Ina Opperman

By Ina Opperman

Business Journalist

Petrol price increase erodes what is left in consumers’ pockets

Consumers now pay R22.92 per litre for 93 unleaded petrol after the petrol price increase, up from the R22.17 they paid in January.

The latest petrol price increase erodes what little is left of South Africans’ disposable income and South Africa’s cost-of-living crisis today reached a new high, with the price of petrol up by 75 cents per litre.

The price of petrol is now inching to R25.00 per litre, taking us back to October last year when prices peaked at R25.86 per litre, a high not seen since July 2022 when petrol prices reached an all-time peak of R26.74 per litre.

The Automobile Association said the movement in international oil prices contributes a significant percentage to the increase, while the weaker average rand to US dollar exchange is adding an impactful, but smaller, margin.

Neil Roets, CEO of Debt Rescue, says with no end in sight for the volley of living cost increases aimed at them and with consumers already cutting back as much as they can, the latest petrol price increase will cut deeply into the little disposable income people still have left, making it almost impossible for the majority of South Africans to make it through the month.

“Yet somehow they are expected to make do. This is deeply concerning.”

ALSO READ: Running on empty: Fuel price drop not much relief for indebted consumers

Consumers lived in a financial pressure cooker in 2023

According to the 2023 NIQ Consumer Outlook Report for South Africa, consumers lived in a financial pressure cooker last year, with 70% of people surveyed already feeling they are living in a recession, while 76% said the increased cost of living was to blame for their financial struggles.

Christie Viljoen, economist and senior manager at PwC in SA, says South Africa is a consumer-driven economy with more than 60% of gross domestic product (GDP) attributed to private final consumption. “Therefore, when household finances are under pressure, economic growth is under pressure.”

Roets says the decline in personal disposable income is a sign of an emergency that should not be ignored, as a spike in household debt usually accompanies it.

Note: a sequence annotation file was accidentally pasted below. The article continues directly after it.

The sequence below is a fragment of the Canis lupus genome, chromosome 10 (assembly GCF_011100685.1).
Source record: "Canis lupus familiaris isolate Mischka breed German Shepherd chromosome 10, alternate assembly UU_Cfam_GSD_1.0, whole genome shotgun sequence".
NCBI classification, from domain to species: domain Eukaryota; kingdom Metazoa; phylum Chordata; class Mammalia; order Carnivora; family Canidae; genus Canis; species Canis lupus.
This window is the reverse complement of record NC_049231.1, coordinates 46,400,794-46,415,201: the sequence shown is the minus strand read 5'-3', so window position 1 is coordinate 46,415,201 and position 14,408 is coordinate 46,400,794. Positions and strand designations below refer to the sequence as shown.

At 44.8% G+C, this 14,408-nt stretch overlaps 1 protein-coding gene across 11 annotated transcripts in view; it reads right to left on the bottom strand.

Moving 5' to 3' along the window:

“Consumers need lower inflation and lower interest rates. Lower inflation is important because most household spending is from disposable income.” 

The results of the latest Altron FinTech Household Resilience Index (AFHRI) released last month show that South African households remain under severe financial pressure, mainly as a result of the restrictive monetary policy stance of the South African Reserve Bank (Sarb). The ratio between household disposable income and household debt costs is the worst performing indicator.

“After increasing consistently since 2016, this ratio took a hefty knock in the second quarter of 2020, induced by the Covid-19 lockdowns, but then quickly recovered to a multi-year high. The reciprocal of this ratio, debt costs to income, increased from a low of 6.7% in the fourth quarter of 2021 to 8.9% in the third quarter of 2023, an increase of some 33%,” Dr Roelof Botha, an economist who compiles the index on behalf of Altron FinTech, says.

ALSO READ: Indebted consumers have 39% less buying power than in 2016

Petrol price and interest rates increased consistently over past two years

Botha points out that the country’s benchmark prime lending rate was increased consistently over the past two years, to almost 12%, the highest level in 14 years despite the fact that the consumer price index is comfortably within the Sarb’s target range for inflation of 3% to 6% and that there are clear signs that inflationary pressures have receded since the second half of 2023.

“On the bright side, lower interest rates will almost certainly lead to a new growth trend for the AFHRI, but the lingering effects of higher debt levels and subdued wage growth will be felt during the first half of 2024,” he says.

Viljoen says salaries and wages failed to keep up with inflation during 2022 and 2023, resulting in a decline in the buying power of consumers of about 5% cumulative. This resulted in households being unable to buy the goods and services they could previously afford based on their specific income.

“Consumers are in the worst financial shape in years, battered by high interest rates, increasing levels of debt and salaries that do not keep up with inflation, as well as a higher petrol price,” Roets says.

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